I'd like to say thank you to a couple of people who helped me with this project.
Firstly Dan Hodgson, who supervised the project from the start to the end.
And also Chris Rook, for giving guidance and also acting as second marker for
this dissertation.

This project is covered by an NDA (None Disclosure Agreement) with Sony therefor
it cannot be released to the public, however I am hoping to create a public
version which removes any implementation of PSSL and the PlayStation 4's
and instead replace it with GLSL (OpenGL's Shader Language).

Towards the end of my Computer Games Programming degree, I was required to create
an individual project. For this project I created an environment in
which graphical shaders were created for the PlayStation 4 without the
required skill set to write PSSL (PlayStation Shader Language) scripts.

To start with, research went into various different shader environments found online.
Due to the PSSL language being covered by an NDA, no environments were found online
which created PSSL shaders, however there were quite a few which used GLSL.

Next, the interface was made, which was done using WPF and C#. Two iterations of
this design was done, due to the first design not being to my own liking.
The second design created was then compared with the first design using a
survey to tell which design would be the preferred one, and the second
was preferred greatly.

After this, OpenGL was implemented into the program as previewing PSSL is
not possible on other platforms other than a PlayStation 4 and it
was decided that the shaders which were previewed would be in GLSL
and then exported into PSSL.

Once the view port was set up and models could be imported for previewing,
shader editing was then implemented using two main settings types on the left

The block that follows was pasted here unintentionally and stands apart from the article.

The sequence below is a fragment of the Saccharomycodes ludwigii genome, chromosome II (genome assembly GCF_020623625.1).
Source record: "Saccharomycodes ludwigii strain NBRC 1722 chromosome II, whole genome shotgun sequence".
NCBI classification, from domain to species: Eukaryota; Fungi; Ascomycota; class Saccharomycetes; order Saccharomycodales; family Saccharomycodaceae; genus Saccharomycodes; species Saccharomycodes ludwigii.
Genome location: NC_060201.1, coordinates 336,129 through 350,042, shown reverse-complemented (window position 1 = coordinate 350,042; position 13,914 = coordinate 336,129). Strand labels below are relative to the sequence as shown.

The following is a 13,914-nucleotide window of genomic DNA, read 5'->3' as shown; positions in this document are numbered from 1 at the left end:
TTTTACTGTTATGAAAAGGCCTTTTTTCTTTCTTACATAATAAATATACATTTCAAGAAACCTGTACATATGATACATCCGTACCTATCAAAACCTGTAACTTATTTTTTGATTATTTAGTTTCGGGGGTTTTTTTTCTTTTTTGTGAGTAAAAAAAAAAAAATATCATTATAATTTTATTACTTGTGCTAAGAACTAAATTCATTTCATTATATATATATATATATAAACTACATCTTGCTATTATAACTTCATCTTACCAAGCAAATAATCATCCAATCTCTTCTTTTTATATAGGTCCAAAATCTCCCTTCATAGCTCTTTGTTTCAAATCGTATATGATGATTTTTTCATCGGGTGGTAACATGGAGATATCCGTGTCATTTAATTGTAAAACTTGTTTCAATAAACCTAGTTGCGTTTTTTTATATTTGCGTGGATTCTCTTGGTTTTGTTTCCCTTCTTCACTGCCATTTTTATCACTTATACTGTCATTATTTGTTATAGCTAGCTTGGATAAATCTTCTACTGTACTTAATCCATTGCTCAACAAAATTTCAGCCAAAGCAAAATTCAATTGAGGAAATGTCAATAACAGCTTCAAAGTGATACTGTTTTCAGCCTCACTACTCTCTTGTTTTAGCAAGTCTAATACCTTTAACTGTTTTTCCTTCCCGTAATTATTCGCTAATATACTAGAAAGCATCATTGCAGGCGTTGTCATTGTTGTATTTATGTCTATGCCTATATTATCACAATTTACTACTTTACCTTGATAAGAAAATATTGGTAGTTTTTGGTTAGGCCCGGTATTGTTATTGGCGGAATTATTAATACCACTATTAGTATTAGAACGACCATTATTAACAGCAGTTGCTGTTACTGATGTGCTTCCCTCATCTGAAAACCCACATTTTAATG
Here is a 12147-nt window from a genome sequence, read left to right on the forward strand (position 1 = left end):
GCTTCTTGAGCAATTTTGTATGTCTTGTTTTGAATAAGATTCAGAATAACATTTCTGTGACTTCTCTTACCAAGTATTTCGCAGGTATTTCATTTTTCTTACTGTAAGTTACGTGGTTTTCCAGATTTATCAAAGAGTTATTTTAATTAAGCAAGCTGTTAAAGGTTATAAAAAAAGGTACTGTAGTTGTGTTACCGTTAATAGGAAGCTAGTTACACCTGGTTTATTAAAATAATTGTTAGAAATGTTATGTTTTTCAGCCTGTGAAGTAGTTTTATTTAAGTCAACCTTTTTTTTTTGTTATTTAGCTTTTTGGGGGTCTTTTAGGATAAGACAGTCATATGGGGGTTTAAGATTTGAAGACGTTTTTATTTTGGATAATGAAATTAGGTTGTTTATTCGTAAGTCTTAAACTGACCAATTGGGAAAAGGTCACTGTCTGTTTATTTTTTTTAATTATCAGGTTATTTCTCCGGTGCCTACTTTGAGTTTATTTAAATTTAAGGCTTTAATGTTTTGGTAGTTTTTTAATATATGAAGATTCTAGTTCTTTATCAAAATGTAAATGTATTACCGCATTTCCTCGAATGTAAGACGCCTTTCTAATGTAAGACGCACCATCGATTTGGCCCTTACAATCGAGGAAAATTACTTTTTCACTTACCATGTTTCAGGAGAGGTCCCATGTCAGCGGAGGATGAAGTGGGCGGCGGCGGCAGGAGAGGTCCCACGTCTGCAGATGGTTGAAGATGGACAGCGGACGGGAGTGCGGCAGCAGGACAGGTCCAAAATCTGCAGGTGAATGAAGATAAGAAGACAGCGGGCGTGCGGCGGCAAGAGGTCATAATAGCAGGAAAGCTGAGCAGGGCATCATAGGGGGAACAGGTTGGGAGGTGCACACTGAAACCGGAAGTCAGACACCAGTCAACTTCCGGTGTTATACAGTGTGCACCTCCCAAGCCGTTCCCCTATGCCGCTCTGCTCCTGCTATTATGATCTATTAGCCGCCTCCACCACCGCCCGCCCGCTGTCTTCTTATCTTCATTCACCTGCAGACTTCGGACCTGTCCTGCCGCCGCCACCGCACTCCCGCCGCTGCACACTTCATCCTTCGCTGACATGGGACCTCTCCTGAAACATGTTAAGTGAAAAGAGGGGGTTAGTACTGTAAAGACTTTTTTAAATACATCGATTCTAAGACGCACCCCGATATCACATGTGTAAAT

of the program. The two types of settings were 'Basic' and 'Advanced'.

'Basic' settings gives options such as adding ripple effects,
giving a toon shader, changing basic lighting colour.

'Advanced' settings gives the option of writing in GLSL
straight into the editor with an error log implemented on the bottom
if there is any problems within the written code.

Once this was all done, a text box and two buttons was then added to
the top to give the shader created a name and to then export the
shader in either GLSL or PSSL. The reason to adding a button for
GLSL despite the application being aimed at PSSL was due to the
application already previewing in GLSL therefor it made sense to
just export that generated code also. The PSSL button however
converts the GLSL code into a format readable by the PlayStation 4
and any projects which have the functionality to load in PSSL shader files.

Overall I thought this project was a huge success, as shaders exported were
able to be used within the PlayStation 4 and using
user feedback through a survey, the application
itself looked to a professional standard. This
program is something I'd hopefully like to come
back to once I am able to use the PlayStation 4's once
again may it be through university through my masters or
through other means as I feel this program with a bit more work
could be used within a real life scenario to easily create
PlayStation 4 shaders to be used within games currently being
developed on the PlayStation 4.

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